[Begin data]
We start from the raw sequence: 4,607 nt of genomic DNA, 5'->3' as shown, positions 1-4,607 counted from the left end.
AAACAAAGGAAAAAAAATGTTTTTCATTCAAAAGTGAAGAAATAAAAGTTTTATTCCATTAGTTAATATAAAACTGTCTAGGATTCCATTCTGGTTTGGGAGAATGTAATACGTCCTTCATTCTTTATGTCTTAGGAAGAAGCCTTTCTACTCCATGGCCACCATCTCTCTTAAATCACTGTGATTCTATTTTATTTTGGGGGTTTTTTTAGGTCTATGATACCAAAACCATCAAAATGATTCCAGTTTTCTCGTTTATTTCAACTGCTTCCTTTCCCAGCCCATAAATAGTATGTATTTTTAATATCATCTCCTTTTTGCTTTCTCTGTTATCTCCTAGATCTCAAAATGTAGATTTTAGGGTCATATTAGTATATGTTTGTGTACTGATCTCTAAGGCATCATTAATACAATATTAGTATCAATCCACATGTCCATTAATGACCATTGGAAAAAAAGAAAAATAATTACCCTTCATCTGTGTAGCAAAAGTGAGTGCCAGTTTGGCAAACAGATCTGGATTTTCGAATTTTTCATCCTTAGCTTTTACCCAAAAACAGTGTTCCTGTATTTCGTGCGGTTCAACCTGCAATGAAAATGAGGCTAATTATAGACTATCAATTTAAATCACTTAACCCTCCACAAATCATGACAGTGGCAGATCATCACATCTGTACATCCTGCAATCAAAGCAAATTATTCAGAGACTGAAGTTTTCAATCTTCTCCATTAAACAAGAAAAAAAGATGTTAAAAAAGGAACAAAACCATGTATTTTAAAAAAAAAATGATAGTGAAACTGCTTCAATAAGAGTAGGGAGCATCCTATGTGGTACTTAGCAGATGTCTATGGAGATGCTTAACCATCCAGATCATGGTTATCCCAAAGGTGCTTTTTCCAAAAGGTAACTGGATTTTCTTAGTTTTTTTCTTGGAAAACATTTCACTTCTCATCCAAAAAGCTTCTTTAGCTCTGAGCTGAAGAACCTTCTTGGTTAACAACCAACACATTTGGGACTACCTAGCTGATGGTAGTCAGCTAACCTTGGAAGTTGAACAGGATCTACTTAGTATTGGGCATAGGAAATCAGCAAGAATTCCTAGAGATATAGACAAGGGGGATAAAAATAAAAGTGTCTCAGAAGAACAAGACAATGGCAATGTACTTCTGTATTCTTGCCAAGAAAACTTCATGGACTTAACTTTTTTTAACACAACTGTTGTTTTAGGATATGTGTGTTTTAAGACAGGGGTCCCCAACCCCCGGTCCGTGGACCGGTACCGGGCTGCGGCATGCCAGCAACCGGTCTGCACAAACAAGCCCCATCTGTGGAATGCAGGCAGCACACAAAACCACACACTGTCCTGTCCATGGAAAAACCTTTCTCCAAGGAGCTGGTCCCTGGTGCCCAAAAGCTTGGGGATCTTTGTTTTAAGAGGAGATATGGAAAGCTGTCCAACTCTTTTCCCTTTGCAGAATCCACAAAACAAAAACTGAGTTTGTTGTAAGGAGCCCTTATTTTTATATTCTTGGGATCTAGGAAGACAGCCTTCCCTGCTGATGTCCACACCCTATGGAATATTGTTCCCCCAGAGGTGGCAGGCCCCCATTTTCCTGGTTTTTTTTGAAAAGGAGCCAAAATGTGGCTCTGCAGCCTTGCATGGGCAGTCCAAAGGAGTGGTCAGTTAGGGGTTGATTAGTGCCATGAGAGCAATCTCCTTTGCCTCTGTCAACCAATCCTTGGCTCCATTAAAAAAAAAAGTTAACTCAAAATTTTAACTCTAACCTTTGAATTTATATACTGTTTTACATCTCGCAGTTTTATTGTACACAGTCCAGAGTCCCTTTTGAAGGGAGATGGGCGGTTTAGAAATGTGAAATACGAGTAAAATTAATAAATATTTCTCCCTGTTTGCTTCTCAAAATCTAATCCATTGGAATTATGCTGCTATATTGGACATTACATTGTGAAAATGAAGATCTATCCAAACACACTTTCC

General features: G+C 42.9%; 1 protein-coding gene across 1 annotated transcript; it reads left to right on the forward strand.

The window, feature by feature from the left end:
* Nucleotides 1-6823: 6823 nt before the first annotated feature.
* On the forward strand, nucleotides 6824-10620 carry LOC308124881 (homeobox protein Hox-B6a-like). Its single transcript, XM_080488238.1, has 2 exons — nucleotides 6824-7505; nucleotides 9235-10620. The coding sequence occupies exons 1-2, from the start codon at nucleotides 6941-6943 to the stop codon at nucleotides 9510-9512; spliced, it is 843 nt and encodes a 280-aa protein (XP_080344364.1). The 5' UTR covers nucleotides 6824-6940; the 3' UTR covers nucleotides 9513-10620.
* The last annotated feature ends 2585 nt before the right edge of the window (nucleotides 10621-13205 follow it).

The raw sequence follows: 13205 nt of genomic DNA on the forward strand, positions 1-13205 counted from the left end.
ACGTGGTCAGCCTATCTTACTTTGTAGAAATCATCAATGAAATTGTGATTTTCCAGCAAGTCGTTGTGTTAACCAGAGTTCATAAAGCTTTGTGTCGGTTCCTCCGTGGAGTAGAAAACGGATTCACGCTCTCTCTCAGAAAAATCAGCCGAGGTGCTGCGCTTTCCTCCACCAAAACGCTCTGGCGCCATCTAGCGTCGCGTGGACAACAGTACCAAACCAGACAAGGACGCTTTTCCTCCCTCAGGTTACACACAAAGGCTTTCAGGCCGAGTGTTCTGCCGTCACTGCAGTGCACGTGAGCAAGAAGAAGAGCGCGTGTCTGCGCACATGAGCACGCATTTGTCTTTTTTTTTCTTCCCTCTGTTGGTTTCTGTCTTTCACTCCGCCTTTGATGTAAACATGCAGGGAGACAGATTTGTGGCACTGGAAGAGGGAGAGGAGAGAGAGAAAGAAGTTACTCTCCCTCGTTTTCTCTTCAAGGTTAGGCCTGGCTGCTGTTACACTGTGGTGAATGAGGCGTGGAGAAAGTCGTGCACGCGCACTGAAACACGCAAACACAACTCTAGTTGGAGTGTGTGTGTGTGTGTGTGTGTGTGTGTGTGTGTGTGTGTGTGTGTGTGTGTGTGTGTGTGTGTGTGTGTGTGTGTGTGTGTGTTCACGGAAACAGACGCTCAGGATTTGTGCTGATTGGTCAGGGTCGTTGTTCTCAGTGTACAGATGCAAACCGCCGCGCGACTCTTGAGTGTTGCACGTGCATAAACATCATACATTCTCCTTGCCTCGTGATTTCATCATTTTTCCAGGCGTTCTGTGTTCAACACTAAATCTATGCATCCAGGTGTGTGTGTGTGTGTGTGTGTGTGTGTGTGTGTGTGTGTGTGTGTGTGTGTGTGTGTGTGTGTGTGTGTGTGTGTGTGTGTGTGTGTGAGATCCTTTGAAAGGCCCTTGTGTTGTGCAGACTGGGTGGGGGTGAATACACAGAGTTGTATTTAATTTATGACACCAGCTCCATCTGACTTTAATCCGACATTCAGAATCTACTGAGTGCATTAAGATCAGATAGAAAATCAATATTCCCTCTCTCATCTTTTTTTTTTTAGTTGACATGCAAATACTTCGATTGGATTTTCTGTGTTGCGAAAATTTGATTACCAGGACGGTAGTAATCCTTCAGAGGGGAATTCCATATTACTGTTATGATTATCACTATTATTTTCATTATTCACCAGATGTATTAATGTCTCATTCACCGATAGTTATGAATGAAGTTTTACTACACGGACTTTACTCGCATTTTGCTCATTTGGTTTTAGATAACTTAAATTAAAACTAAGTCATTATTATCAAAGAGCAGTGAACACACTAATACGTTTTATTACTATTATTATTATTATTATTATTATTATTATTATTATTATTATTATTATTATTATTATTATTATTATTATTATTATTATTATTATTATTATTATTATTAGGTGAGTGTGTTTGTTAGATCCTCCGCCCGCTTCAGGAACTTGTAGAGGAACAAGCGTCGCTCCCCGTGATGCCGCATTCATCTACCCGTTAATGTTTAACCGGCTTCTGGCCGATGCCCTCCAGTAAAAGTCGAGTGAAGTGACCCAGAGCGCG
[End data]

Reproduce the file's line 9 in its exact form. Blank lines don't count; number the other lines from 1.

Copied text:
ACGTGGTCAGCCTATCTTACTTTGTAGAAATCATCAATGAAATTGTGATTTTCCAGCAAGTCGTTGTGTTAACCAGAGTTCATAAAGCTTTGTGTCGGTTCCTCCGTGGAGTAGAAAACGGATTCACGCTCTCTCTCAGAAAAATCAGCCGAGGTGCTGCGCTTTCCTCCACCAAAACGCTCTGGCGCCATCTAGCGTCGCGTGGACAACAGTACCAAACCAGACAAGGACGCTTTTCCTCCCTCAGGTTACACACAAAGGCTTTCAGGCCGAGTGTTCTGCCGTCACTGCAGTGCACGTGAGCAAGAAGAAGAGCGCGTGTCTGCGCACATGAGCACGCATTTGTCTTTTTTTTTCTTCCCTCTGTTGGTTTCTGTCTTTCACTCCGCCTTTGATGTAAACATGCAGGGAGACAGATTTGTGGCACTGGAAGAGGGAGAGGAGAGAGAGAAAGAAGTTACTCTCCCTCGTTTTCTCTTCAAGGTTAGGCCTGGCTGCTGTTACACTGTGGTGAATGAGGCGTGGAGAAAGTCGTGCACGCGCACTGAAACACGCAAACACAACTCTAGTTGGAGTGTGTGTGTGTGTGTGTGTGTGTGTGTGTGTGTGTGTGTGTGTGTGTGTGTGTGTGTGTGTGTGTGTGTGTGTGTGTGTGTGTTCACGGAAACAGACGCTCAGGATTTGTGCTGATTGGTCAGGGTCGTTGTTCTCAGTGTACAGATGCAAACCGCCGCGCGACTCTTGAGTGTTGCACGTGCATAAACATCATACATTCTCCTTGCCTCGTGATTTCATCATTTTTCCAGGCGTTCTGTGTTCAACACTAAATCTATGCATCCAGGTGTGTGTGTGTGTGTGTGTGTGTGTGTGTGTGTGTGTGTGTGTGTGTGTGTGTGTGTGTGTGTGTGTGTGTGTGTGTGTGTGTGTGTGAGATCCTTTGAAAGGCCCTTGTGTTGTGCAGACTGGGTGGGGGTGAATACACAGAGTTGTATTTAATTTATGACACCAGCTCCATCTGACTTTAATCCGACATTCAGAATCTACTGAGTGCATTAAGATCAGATAGAAAATCAATATTCCCTCTCTCATCTTTTTTTTTTTAGTTGACATGCAAATACTTCGATTGGATTTTCTGTGTTGCGAAAATTTGATTACCAGGACGGTAGTAATCCTTCAGAGGGGAATTCCATATTACTGTTATGATTATCACTATTATTTTCATTATTCACCAGATGTATTAATGTCTCATTCACCGATAGTTATGAATGAAGTTTTACTACACGGACTTTACTCGCATTTTGCTCATTTGGTTTTAGATAACTTAAATTAAAACTAAGTCATTATTATCAAAGAGCAGTGAACACACTAATACGTTTTATTACTATTATTATTATTATTATTATTATTATTATTATTATTATTATTATTATTATTATTATTATTATTATTATTATTATTATTATTATTATTATTATTATTAGGTGAGTGTGTTTGTTAGATCCTCCGCCCGCTTCAGGAACTTGTAGAGGAACAAGCGTCGCTCCCCGTGATGCCGCATTCATCTACCCGTTAATGTTTAACCGGCTTCTGGCCGATGCCCTCCAGTAAAAGTCGAGTGAAGTGACCCAGAGCGCG